Thursday, September 29, 2011

Review: I, Vampire #1

A vampire story isn't the easiest sell to comic readers right now. The popularity of things like Twilight have left many non-fans hostile to the very idea of vampires. This isn't helped by the complete oversaturation of vampires in the current market. From the Twilight films to television shows like The Vampire Diaries and True Blood, vampires are everywhere, and many DC fans were dismayed to hear they'd be a part of their comics as well. The comic itself is based on the J.M. DeMatteis House of Mystery story of the same name, and the choice to resurrect the property was interpreted by many as an attempt by DC to ride the vampire popularity train while they still had the chance.

My own opinions on the title started out as negative, but started to change somewhere around San Diego Comic-Con. DC shared a few beautiful preview pages, and writer Joshua Fialkov seemed truly passionate about his vision for the series. I began to see some real promise in this book, and hoped it could win over many of the naysayers. After reading the first issue, I think some of that a little of that promise was realized, but that there isn't enough here to turn the early negative reaction around.

There are aspects of the book that really work for me. In spite of being burnt out on vampires, I'm intrigued by some of the concepts introduced. Creatures like vampires sharing a world with metahumans is rife with possibilities if done right. I'm a huge fan of non-linear narratives, and I think the skips back and forth in time were employed well here, slowly building tension as readers get closer to the final page. And most importantly, I think vampires are being done right here. They have interesting powers and mythology, and they genuinely feel like monsters- the biggest thing most modern vampire stories don't seem to get.

But in spite of all that, I just wasn't able to connect with this story. I felt like I was supposed to feel sympathy for both Andrew and Mary, but I didn't feel invested enough in either of them to care about their problems. While the two of them are supposed to have had a centuries long romance, I didn't feel any real chemistry between the two characters. There's lots of potential for great gothic horror here, but in order to tell a true horror story, the audience needs to be attached to at least some of the cast. Fialkov has done great character work on books like Tumor and Echoes, and I think it's very likely that he's doing a slow build here. I'm just not sure that's the right approach for a book readers will be approaching with so much skepticism.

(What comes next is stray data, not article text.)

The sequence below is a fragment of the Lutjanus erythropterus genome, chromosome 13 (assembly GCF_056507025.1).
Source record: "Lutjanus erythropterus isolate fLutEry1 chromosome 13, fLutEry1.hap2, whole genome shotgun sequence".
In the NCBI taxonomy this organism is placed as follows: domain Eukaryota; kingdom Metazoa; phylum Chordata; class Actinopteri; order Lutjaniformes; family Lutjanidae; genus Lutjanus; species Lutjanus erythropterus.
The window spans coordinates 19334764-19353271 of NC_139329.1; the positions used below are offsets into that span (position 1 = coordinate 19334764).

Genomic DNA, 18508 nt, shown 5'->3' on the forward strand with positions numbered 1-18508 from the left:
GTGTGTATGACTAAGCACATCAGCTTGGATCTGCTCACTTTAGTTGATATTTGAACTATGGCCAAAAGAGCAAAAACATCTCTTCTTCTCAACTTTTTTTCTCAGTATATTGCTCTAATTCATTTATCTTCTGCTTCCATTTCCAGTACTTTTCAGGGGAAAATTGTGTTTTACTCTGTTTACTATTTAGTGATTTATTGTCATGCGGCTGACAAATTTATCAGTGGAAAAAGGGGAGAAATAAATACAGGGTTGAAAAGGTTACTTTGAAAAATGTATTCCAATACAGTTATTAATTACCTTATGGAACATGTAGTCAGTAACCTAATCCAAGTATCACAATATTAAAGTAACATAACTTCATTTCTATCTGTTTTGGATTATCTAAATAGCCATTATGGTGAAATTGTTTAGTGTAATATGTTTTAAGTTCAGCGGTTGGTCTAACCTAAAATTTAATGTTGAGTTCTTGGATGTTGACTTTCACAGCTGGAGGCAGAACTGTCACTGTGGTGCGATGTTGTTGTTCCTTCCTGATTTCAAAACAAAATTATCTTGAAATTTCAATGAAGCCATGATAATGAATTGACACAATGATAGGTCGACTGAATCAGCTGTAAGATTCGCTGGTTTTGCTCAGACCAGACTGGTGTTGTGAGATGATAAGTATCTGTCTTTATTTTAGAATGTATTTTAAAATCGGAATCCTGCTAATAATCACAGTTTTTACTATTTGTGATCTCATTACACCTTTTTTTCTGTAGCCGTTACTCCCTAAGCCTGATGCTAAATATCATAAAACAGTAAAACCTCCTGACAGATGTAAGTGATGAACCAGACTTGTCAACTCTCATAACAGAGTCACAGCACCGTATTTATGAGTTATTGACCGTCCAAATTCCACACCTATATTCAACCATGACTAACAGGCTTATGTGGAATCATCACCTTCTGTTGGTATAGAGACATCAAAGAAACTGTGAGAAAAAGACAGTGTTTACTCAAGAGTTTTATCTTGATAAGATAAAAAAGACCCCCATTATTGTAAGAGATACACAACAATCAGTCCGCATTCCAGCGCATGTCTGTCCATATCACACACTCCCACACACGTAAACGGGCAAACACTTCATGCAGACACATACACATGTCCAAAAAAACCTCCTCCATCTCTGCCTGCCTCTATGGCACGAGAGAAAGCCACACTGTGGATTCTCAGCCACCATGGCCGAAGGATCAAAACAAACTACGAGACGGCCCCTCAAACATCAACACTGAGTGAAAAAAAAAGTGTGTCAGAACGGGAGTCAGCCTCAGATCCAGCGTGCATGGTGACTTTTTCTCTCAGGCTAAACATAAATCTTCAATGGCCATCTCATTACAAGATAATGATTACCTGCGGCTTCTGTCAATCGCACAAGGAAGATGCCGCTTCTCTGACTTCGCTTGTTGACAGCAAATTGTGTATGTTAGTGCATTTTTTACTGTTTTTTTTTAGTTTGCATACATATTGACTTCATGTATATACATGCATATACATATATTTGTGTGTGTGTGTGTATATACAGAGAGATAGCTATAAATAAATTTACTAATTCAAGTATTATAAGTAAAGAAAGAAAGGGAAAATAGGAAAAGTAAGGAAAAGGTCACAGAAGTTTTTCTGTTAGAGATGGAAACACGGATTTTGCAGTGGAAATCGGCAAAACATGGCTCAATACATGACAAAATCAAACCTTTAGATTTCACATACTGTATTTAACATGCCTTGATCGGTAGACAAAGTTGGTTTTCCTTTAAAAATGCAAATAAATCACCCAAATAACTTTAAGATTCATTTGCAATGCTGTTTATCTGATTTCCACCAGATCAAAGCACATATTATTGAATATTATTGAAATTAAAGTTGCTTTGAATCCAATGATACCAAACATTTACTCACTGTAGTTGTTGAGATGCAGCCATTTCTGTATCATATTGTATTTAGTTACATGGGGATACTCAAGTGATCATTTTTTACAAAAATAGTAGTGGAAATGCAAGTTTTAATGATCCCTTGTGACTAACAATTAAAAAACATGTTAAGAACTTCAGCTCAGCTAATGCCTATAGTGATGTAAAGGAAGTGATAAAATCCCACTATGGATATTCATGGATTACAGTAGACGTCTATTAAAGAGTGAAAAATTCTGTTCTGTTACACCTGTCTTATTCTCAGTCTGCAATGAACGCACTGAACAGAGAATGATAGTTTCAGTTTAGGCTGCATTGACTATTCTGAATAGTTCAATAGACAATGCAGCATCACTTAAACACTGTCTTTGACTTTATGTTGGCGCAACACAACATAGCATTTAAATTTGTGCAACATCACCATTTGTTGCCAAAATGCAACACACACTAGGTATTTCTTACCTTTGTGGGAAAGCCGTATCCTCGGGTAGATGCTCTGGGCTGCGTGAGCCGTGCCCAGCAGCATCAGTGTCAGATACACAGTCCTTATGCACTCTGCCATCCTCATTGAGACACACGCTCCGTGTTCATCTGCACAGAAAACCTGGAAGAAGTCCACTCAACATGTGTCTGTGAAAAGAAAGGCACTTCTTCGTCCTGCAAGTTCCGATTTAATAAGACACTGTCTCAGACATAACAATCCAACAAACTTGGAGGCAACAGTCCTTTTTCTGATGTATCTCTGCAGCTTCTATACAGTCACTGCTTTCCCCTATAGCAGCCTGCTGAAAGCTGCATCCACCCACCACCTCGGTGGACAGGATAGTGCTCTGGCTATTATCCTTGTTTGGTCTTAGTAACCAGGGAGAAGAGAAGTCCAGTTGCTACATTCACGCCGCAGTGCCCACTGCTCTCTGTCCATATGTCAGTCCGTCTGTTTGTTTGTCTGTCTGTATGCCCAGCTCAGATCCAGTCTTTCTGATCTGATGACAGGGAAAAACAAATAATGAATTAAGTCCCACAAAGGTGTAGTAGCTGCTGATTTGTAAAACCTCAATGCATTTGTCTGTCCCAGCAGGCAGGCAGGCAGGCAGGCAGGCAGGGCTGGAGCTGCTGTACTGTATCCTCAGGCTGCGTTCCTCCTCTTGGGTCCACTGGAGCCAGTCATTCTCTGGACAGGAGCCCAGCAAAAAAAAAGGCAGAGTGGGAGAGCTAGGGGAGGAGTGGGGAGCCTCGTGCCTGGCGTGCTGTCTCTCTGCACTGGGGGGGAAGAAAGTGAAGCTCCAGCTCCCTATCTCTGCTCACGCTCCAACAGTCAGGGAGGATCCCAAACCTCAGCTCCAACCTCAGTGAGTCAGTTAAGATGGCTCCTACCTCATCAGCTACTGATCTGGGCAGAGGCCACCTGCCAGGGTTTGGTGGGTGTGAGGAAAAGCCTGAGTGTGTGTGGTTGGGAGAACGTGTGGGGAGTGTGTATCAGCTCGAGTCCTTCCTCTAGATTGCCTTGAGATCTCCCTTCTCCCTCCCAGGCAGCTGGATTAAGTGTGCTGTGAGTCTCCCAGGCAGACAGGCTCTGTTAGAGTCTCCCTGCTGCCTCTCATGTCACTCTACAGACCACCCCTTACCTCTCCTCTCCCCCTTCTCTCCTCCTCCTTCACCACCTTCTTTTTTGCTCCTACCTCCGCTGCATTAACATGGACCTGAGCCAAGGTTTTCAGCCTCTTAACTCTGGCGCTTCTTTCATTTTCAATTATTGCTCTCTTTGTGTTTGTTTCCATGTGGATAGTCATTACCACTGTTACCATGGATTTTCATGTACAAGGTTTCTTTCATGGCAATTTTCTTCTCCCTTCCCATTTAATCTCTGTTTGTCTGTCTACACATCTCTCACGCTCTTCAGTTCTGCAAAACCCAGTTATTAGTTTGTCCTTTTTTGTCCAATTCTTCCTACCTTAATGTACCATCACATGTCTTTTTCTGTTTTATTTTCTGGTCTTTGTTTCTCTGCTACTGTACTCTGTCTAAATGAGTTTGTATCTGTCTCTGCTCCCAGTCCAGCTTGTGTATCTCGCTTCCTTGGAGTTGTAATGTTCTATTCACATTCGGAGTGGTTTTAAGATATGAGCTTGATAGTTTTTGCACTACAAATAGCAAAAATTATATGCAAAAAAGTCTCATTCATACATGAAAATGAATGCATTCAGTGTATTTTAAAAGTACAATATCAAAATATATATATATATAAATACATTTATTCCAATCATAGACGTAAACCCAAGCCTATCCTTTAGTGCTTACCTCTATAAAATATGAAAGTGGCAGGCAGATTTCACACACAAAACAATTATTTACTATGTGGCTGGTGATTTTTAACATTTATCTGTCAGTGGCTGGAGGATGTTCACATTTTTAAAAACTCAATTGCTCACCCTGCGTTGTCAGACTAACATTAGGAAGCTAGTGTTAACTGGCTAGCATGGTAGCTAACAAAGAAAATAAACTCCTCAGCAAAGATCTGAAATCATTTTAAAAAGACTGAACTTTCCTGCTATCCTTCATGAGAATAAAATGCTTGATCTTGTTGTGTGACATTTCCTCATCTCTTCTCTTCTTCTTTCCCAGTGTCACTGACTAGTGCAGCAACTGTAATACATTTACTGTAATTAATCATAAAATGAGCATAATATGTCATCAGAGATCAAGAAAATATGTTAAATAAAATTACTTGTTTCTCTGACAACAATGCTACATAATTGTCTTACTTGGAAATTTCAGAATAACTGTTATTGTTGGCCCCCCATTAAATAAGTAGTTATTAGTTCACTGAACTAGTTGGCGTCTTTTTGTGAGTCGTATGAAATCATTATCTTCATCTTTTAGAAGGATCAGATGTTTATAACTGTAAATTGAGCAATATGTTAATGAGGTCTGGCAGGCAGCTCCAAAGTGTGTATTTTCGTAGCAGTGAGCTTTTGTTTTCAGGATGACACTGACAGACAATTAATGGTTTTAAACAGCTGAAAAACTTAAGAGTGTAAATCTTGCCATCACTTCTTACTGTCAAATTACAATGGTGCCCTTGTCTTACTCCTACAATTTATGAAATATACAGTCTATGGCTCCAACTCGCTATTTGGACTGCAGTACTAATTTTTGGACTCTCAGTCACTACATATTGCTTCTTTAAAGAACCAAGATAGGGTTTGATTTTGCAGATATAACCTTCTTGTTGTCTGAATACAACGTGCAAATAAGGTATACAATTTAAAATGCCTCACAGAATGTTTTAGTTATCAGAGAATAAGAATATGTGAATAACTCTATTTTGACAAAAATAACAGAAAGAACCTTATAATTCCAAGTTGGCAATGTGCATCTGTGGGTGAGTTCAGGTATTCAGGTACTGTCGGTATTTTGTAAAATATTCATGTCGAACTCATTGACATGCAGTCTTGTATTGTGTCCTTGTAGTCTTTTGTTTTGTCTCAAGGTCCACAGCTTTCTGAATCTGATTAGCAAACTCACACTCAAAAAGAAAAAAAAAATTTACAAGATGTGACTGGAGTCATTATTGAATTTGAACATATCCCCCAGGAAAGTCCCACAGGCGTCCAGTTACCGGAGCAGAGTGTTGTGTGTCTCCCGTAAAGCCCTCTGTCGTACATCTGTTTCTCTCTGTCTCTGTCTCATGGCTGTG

Artist Andrea Sorrentino's work on this issue is pitch perfect. His art style is more static than I usually like, but it completely works for me here, largely because of his skill in creating atmosphere with each page. This kind of work wouldn't be right for an action packed superhero title, but it's perfect for a slow, suspenseful horror tale. His thick, heavy inks look gorgeous and give each page a cool, creepy style. His page layouts are wonderfully effective, especially one that places wide screen panels of dialogue across a long vertical panel filled with looming horror. The backgrounds are sometimes simplistic, but occasionally feature some beautiful details, especially when it comes to buildings.

Marcelo Maiolo, who also worked on this month's Demon Knights, does a fantastic job coloring these pages.  He uses both light and shadow beautifully, and gives many of the book's starker scenes a washed out look, while using lovely tranquil blues for the book's sweeter moments. He really understands how colors can change the mood of a page, and his style compliments Sorrentino's work beautifully. With the wrong artistic team, I think this book could've really gone off the rails, and I'm thankful that the chosen team highlights the best aspects of the story.

If you're not interested in reading anything about vampires, this title probably isn't going to change their mind. There's some good stuff here, but not enough to win over reluctant readers. By the same token, I don't know that this will appeal to vampire fans who are used to reading about neutered monsters. Even Andrew, who sees humans as more than livestock, has his moments of brutality, and the heavy horror aspects of the book might lose them. I do recommend this book to fans of dark, gothic horror, fans of Bram Stoker style vampire stories, and to anyone who's sucked in by the book's beautiful art. I'm not sold on this title yet, but I will be sticking with it, and I hope I'm able to feel for the characters more in the issues to come. I'm not that big on vampire romance, but I love a good horror tale, and this book has the potential to be just that.

By Marceline with 2 comments


Yeah, I was really surprised by this book. I, admittedly, went into this book KNOWING I'd hate it. I couldn't stand vampires in the 80's, the 90's and even after they received this generation's metrosexualization. But...this book surprised me. What I thought was just going to be Twilight-esque drama turned out to be something much much more. Actually looking forward to seeing where it's going.

I agree, this was certainly the surprise issue of the week. I like the apparent new mythology of these vampires and I think there's a lot of potential telling both the history and contemporary story of the main characters.

Also, fantastic review of the art (I can never quite nail it)!

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